With the debate on abortion laws currently focusing on providing women with better advice, and the latest figures showing that in 2010 the number of abortions in England and Wales rose to 189,574 with nearly 3000 of those being women having their fourth abortion, surely there can be no denying the contraceptive element to abortion, despite the fact that the vast majority of these abortions will have been signed off by doctors on the grounds of the physical and mental health of the mother?

But if we are living in a society where abortion is simply a matter of choice then British law and society can no longer avoid the moral question of whether it believes the liberty of the living trumps the right to life of the soon to be born.

Indeed, there are other moral questions surrounding abortion that we as a society have been refusing to face up to. One particularly glaring discrepancy concerns those with disabilities, who in our society we acknowledge as equal worth and entitled to having equal rights to able bodied people. Yet, prior to birth the disabled are permitted no such innate right to life, for where as the law holds that abortion cannot usually take place beyond the 24th week of pregnancy, in a case where it can be judged that the child will be physically or mentally disabled abortion can take place to the full term of the pregnancy.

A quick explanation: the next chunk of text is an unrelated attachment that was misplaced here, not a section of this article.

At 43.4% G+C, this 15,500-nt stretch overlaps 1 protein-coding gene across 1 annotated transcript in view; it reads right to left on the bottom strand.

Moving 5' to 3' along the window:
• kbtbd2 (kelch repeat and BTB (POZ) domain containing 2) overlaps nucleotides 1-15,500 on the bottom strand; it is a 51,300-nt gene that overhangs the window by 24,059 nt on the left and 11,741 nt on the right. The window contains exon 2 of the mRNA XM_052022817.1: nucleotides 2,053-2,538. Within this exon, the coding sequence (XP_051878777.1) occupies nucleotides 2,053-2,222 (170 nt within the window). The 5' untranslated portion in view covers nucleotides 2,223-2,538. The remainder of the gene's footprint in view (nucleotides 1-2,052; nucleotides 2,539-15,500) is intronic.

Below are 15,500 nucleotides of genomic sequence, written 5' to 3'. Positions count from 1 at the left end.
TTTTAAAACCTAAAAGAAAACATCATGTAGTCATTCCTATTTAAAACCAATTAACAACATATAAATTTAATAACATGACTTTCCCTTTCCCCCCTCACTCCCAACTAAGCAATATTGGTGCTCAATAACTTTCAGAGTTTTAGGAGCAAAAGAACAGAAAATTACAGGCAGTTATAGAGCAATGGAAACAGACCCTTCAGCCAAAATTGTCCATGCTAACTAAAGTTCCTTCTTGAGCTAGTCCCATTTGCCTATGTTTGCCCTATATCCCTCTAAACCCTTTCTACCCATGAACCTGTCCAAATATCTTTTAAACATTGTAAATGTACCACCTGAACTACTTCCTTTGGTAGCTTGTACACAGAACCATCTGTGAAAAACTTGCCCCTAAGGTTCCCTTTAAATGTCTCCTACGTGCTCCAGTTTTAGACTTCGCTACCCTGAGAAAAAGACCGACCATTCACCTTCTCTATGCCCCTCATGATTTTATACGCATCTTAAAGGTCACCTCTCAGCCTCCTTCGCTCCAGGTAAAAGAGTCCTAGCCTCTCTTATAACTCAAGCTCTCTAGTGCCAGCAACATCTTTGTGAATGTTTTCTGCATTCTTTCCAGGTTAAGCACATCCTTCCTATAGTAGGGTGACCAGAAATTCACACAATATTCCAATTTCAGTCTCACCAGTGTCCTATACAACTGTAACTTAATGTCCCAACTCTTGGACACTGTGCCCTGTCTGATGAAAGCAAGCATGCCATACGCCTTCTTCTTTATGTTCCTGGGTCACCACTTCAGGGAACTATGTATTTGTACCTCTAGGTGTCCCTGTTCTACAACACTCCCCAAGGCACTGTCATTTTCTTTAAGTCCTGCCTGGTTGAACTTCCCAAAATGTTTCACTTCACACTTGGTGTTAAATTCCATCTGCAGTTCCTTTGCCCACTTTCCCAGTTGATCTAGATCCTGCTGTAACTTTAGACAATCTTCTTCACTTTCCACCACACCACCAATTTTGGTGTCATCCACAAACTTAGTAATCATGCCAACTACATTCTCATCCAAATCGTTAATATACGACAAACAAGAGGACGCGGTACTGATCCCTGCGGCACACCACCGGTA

As a result a 2007 study found that more than one in every 30 abortions carried out for medical reasons was seeing the infant actually being born alive and generally surviving on for several hours following the abortion; a genuine horror few people have to witness or therefore acknowledge.

Much as is the case with euthanasia, it easy to sanitise abortion in our minds when we are not forced to confront the realities of what is actually happening in the course of the procedure.  For anyone who watched the footage of the assisted suicide in the documentary made by Terry Pratchett for BBC Two last year, the mantra of the euthanasia lobby, ‘dignity in dying’, suddenly started to sound chillingly ironic.

However, the fact that euthanasia is now seating itself so squarely on the agenda of public discussion means that more colossal moral decisions are now rapidly heading the way of our law makers.  Having negotiated on the value of human life at the point of its origin we now confront those who question its worth towards its end.

The society that embraced abortion and now no longer produces enough children to sustain natural population growth confronts the burden of an aging population ever more inclined to encounter mentally degenerative illness and finds that euthanasia is now looming large on the horizon.

As we have seen with the abortion issue in recent weeks, questions such as these will keep resurfacing on the public agenda and eventually we will be forced as a society to have a frank and mature revaluation of our position on the sanctity of human life and where we set the boundaries.

Tom Wilson is a political analyst and a doctoral student at University College London